Temple Beth-El
Corsicana, Navarro County, Texas


HOME


Religion Index || Historical Marker
 

 

Temple Beth-El
208 S. Fifteenth St.
Corsicana, TX

Courtesy of the
Texas Historic Commission

Temple Beth-E1 is a wooden frame Jewish synagogue built in 1898-1900. It is located in Corsicana near the highly visible intersection of Texas Highways 22 and 31, in a mixed neighborhood. It is one of the only surviving examples in Texas of the Moorish Revival style. Sitting atop the symmetrical towers are two onion domes, certainly an unusual embellishment for an East Texas city at the turn of the century.

Supported on brick piers, the two-story Temple is essentially rectangular in plan with a small added wing on the back of the southwest corner. It is covered by two intersecting pitched roofs with gabled ends, although it has a smaller shed roof over the rabbi's study in the front and a barrel roof over a side entrance. The original roof was listed on one Sanborn map as slate, as tin on another, although the feeling is it was apparently wood. The roof is presently clad with composition shingles with clapboard siding on the building. The two onion domes, and the side barrel roof are a painted tin. 

The front elevation, which faces east, features a classical pediment flanked by matching vertical projections with ogee arches. These ogee arches are repeated around the exterior in windows on all levels and all sides. They give the appearance of a candle which is perhaps a symbol of the "light." The classical pediment sits atop two paneled doors with modified keyhole windows. Pilasters support a continuation of the frieze.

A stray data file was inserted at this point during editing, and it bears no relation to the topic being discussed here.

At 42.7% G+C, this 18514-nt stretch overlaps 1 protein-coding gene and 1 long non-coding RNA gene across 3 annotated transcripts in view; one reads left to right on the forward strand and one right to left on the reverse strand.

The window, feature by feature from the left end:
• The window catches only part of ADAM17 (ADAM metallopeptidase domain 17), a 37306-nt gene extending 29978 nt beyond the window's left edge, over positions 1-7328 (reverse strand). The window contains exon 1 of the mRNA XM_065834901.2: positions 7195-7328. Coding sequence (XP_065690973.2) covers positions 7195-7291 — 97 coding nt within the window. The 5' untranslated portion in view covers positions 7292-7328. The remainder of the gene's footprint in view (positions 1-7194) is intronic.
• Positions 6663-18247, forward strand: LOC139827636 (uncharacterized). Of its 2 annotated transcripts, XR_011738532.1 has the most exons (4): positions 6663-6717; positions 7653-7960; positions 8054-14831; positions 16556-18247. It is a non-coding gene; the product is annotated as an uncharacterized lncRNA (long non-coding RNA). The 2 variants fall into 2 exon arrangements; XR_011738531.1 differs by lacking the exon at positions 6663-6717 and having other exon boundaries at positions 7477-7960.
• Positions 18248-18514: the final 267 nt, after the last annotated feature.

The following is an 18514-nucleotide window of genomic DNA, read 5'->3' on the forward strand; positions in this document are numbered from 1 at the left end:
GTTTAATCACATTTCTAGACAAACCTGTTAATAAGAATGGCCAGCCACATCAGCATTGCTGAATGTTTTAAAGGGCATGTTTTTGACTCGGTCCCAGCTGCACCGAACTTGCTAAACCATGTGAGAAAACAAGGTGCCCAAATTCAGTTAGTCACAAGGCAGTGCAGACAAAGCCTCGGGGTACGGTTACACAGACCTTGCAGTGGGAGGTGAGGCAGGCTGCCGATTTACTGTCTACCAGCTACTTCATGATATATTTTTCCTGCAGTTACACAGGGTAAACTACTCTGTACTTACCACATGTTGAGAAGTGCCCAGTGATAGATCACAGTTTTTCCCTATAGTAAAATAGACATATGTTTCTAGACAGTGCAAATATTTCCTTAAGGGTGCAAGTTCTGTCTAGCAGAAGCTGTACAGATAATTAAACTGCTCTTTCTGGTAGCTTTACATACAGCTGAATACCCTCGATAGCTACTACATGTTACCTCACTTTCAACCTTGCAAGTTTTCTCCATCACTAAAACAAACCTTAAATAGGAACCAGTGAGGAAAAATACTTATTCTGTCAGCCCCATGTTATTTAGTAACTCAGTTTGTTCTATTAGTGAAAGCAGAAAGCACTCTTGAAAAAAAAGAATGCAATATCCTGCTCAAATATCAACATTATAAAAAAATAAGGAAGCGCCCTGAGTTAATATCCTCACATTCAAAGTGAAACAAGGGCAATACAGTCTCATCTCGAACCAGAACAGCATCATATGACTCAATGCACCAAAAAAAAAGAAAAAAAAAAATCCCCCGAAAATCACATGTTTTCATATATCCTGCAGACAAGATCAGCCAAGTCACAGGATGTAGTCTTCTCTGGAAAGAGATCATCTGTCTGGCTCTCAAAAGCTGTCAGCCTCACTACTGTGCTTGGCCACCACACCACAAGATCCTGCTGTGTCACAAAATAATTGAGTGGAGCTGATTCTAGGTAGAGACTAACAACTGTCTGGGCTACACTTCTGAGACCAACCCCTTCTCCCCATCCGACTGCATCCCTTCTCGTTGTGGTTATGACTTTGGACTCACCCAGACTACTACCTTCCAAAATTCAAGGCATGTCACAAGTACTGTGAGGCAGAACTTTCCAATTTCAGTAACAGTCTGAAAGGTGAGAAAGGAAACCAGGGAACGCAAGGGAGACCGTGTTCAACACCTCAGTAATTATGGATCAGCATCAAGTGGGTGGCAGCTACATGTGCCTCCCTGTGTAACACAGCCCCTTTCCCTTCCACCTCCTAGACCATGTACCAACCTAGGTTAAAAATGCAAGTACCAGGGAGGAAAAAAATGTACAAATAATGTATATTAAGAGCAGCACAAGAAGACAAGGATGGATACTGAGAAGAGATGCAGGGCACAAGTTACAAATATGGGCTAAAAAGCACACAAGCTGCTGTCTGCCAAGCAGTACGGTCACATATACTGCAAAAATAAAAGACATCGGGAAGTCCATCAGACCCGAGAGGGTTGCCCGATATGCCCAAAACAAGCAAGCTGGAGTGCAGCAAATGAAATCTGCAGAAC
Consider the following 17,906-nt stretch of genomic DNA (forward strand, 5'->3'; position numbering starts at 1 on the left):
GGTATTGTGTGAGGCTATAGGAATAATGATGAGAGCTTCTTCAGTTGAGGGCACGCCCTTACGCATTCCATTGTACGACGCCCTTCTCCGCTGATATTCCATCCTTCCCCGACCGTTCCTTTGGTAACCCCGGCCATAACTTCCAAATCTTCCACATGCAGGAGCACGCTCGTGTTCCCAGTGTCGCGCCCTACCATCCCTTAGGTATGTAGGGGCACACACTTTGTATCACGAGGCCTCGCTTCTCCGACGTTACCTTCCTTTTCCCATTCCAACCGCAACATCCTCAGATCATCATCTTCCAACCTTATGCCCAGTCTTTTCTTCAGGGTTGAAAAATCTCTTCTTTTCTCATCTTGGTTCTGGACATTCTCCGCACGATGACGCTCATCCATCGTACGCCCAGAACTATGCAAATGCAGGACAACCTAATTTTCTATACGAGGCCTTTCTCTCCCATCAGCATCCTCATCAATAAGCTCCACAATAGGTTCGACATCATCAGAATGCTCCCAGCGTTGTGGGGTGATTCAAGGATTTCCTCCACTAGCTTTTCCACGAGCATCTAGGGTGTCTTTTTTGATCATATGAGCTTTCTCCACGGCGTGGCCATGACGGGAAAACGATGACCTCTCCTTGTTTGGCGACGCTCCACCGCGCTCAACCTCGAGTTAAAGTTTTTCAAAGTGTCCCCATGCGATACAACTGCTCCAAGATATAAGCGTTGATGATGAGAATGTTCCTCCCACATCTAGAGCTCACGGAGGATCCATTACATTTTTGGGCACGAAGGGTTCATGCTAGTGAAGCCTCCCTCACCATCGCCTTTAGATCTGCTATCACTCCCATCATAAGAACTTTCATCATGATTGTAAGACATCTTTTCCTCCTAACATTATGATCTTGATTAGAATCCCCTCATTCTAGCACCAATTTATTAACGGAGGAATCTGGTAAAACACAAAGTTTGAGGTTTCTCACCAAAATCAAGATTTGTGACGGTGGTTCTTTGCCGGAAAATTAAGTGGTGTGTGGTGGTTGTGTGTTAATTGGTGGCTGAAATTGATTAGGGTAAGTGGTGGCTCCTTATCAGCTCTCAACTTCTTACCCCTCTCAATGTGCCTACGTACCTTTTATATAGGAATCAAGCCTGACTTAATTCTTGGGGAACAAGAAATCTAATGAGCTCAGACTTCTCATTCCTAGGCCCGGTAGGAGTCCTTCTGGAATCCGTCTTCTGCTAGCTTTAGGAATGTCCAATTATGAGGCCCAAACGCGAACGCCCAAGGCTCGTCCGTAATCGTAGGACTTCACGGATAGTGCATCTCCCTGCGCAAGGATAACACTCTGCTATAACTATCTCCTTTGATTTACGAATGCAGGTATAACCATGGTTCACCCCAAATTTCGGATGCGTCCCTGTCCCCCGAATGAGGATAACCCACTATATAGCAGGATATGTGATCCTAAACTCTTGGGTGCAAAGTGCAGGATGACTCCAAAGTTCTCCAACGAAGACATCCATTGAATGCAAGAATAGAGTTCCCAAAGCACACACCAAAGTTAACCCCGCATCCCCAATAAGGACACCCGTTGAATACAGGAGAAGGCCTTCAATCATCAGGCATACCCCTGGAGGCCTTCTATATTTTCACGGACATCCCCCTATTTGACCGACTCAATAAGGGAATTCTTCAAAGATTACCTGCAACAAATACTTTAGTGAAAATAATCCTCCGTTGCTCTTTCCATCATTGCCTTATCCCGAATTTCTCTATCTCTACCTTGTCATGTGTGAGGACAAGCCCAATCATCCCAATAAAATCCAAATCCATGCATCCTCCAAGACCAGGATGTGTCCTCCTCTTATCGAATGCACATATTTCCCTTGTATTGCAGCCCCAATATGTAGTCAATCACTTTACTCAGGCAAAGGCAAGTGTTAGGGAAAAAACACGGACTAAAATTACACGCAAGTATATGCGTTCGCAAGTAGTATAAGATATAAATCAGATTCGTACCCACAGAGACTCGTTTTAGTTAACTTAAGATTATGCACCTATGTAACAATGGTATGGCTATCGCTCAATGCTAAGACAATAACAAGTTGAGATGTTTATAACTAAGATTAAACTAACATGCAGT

On either side of the vertical projections are single pane narrow windows with the ogee arch lying directly beneath identical windows on the recessed second story. In the central section of the second story is large stained glass keyhole window consisting of a circular Star of David atop paired round top tablets. Pilasters with ogee arches are placed directly in line with the lower pilasters flanking the front door. The second- story projections are capped with an abbreviated cornice onto which the pitched roof terminates repeating the allusion of a portico. The actual roofline is recessed a short distance from this faux pediment.

The arresting features of this symmetrical facade are the twin three-story towers with their onion domes. Several stages make the transition from the square base to the bulbous domes. The first floor has a centered single pane window with the ogee arch. A water table wraps around the tower and is at the same level as the roof line of the body of the building. Two more ogee arch trim windows are centered on the second floor with a sawtooth cornice element below the water table on the second story roofline. The third story is octagon shaped with a window on each side alternating between keyhole and ogee arch. Another sawtooth molding embellishes the top of the third story. The painted tin onion domes sit above the octagon level.